Big new computer

You must be familiar with that itch in the wallet that tells you it’s time to buy a new toy. Sorry, I’ll rephrase that into more Inland Revenue-friendly terminology – time to buy an “upgrade to the essential infrastructure of the network that fully leverages the distributed computing paradigm, increases productivity and maximises effective working time and practices”. Well anyway, you know what I mean.

Big new computer

It’s been a while since I upgraded my day-to-day desktop machine, and as some of you might already have guessed I’ve actually been running a twin G5 Apple Mac desktop system for some time. After nearly 20 years of running Windows as my “daily driver”, I deemed a move to some other operating system would be good therapy. Of course, I still have a high-powered pure Windows machine, which boots between various installations of Windows XP and Vista courtesy of Ghost. And there are numerous servers in my machine room rack that run everything from Windows 2000 to the new April Community Preview of Longhorn, with a sprinkling of OS X Server and Linux boxes in there for good measure too.

However, before upgrading my main desktop, I decided I could do with a new laptop based on the Core 2 Duo chipset. Having tested just about everything on the market, and hence being able to define what I wanted, it turned out there was only one game in town; namely, the Apple MacBook. This small, lightweight black monster is now the best laptop going, and frankly it’s even better than its MacBook Pro big brother, which is aimed more at the portable desktop market. The solid metal case, the superb keyboard and its “machined from solid” steel feel distinguish it from most of the competition. And, best of all, I can run just about any OS on it, either natively in their own partitions or by using the virtual machine managers produced by Parallels and VMware. The latter’s new Fusion client even allows for DirectX 8.1 3D game support under XP within a windowed session. The sophistication of this solution is astonishing. Indeed, last week while I was flying to Los Angeles I plugged the power adapter into my armrest and spent a joyful hour installing various beta OSes into virtual machines, which was more fun than watching the in-flight movie.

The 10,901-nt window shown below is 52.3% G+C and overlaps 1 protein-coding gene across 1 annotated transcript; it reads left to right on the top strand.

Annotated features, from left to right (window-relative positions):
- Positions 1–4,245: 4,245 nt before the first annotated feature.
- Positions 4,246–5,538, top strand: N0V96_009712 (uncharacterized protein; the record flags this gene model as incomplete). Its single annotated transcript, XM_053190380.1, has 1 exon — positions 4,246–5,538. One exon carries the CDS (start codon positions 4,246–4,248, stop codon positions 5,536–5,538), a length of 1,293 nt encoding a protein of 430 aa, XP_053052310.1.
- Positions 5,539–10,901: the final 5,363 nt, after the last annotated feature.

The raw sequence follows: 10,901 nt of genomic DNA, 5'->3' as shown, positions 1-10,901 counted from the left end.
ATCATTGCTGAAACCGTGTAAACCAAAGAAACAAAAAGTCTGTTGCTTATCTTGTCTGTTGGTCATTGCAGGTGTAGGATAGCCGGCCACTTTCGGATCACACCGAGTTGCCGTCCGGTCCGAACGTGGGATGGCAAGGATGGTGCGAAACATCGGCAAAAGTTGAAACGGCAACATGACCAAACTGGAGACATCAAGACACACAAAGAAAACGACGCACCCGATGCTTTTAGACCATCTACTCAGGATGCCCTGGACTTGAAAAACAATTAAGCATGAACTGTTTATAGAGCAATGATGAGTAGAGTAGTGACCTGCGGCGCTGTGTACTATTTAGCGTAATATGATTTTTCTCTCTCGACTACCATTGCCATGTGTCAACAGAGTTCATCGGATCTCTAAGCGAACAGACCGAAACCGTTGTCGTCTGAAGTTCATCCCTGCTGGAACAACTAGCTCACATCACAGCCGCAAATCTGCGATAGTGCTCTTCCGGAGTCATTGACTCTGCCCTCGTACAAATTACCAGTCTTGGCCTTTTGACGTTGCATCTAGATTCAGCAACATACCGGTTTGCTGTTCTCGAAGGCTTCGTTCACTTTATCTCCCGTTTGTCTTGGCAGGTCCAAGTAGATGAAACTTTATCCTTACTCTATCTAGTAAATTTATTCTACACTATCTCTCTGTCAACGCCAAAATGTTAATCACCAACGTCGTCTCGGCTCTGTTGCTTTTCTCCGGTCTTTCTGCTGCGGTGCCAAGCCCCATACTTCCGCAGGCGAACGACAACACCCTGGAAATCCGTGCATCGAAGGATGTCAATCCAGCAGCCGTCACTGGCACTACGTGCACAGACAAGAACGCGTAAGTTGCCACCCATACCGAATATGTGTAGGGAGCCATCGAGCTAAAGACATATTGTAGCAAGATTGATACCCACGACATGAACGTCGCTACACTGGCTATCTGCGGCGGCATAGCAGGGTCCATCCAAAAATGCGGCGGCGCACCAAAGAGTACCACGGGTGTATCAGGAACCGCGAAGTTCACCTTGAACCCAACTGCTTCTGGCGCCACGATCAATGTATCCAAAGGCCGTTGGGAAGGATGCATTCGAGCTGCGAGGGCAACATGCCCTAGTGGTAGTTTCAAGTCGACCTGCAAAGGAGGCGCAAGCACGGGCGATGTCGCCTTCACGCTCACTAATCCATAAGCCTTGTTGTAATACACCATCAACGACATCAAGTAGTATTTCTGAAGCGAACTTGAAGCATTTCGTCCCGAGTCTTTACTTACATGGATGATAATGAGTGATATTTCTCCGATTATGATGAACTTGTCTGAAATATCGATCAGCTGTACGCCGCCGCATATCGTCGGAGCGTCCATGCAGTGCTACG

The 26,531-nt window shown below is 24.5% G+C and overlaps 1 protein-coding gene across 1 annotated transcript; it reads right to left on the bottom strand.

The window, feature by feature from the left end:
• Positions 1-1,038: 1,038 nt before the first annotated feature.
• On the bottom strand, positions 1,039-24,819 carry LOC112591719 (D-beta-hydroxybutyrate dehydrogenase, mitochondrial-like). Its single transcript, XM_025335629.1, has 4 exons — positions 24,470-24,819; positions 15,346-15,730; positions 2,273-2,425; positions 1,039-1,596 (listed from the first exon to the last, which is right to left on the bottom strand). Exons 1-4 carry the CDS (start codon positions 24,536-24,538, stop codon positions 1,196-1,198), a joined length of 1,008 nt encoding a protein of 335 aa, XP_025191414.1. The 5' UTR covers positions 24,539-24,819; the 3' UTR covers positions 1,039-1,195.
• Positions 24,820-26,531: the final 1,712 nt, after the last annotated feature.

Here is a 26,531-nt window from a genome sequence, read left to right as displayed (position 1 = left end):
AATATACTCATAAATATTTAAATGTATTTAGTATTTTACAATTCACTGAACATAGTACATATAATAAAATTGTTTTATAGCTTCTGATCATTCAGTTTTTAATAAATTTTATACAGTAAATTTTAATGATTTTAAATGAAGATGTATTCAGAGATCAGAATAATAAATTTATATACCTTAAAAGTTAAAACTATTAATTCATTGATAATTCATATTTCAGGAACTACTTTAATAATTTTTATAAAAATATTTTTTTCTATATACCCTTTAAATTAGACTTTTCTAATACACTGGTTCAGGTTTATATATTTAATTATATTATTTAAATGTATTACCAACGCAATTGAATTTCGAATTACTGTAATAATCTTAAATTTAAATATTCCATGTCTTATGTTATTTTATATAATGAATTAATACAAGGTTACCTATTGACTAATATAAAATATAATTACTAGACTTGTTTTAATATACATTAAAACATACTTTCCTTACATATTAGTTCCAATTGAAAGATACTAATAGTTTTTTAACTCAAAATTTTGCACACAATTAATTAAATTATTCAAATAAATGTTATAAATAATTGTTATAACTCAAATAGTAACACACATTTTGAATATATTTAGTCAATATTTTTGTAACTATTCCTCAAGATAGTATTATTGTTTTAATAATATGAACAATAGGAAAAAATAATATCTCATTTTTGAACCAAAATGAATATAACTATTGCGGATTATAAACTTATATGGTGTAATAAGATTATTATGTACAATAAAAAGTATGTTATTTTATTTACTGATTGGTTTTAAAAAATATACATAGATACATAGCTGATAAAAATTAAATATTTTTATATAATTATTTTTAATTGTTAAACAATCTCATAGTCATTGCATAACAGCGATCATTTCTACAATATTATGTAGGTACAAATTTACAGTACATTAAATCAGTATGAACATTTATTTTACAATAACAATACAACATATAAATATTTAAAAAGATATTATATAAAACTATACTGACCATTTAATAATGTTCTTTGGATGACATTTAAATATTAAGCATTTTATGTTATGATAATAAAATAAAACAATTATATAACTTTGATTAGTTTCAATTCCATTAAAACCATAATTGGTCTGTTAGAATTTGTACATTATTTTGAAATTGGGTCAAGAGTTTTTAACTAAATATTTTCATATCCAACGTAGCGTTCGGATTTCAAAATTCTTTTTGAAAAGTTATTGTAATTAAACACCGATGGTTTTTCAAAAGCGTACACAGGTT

Anyway, with my laptop requirement fully sorted a new desktop machine beckoned, and I decided this time it needed to be a really big one, something that would last me two or preferably three years. It would have to have an extreme level of performance and a breakthrough amount of RAM too. That could mean only one thing: a dual quad-core Xeon running at 3GHz fitted with 16GB of RAM. All those extra cores and gigs of RAM would be necessary for running local virtualised machine environments over and above a full working desktop set.

I tried a quick trawl around the Dell website and discovered its extreme games machine could take only a single quad processor and a meagre 4GB of RAM. So I dived into Dell’s “workstation” offerings and found I could rack up a more suitably specced machine quite quickly, but it would be limited to 2.66GHz for the processors rather than the 3GHz I wanted, and although I could get 16GB of RAM installed, the hard disk options were limited. Disappointed, I put the matter to one side, only to discover the following day that Apple had just increased the specification of the Mac Pro to include the twin quad-core Xeons at the full 3GHz speed. 16GB of RAM presented no problem, and I could order four 750GB hard disks to be fitted from the factory. Yes, buying them that way was more expensive than if I’d slotted them in myself, but I prefer to have a single place to point the finger at if something goes wrong, so the three-year warranty seemed like a good idea too. The final bill was somewhat frightening, coming in at around £6,000 plus VAT, but the lesser Dell offering would have cost nearly £2,000 more.

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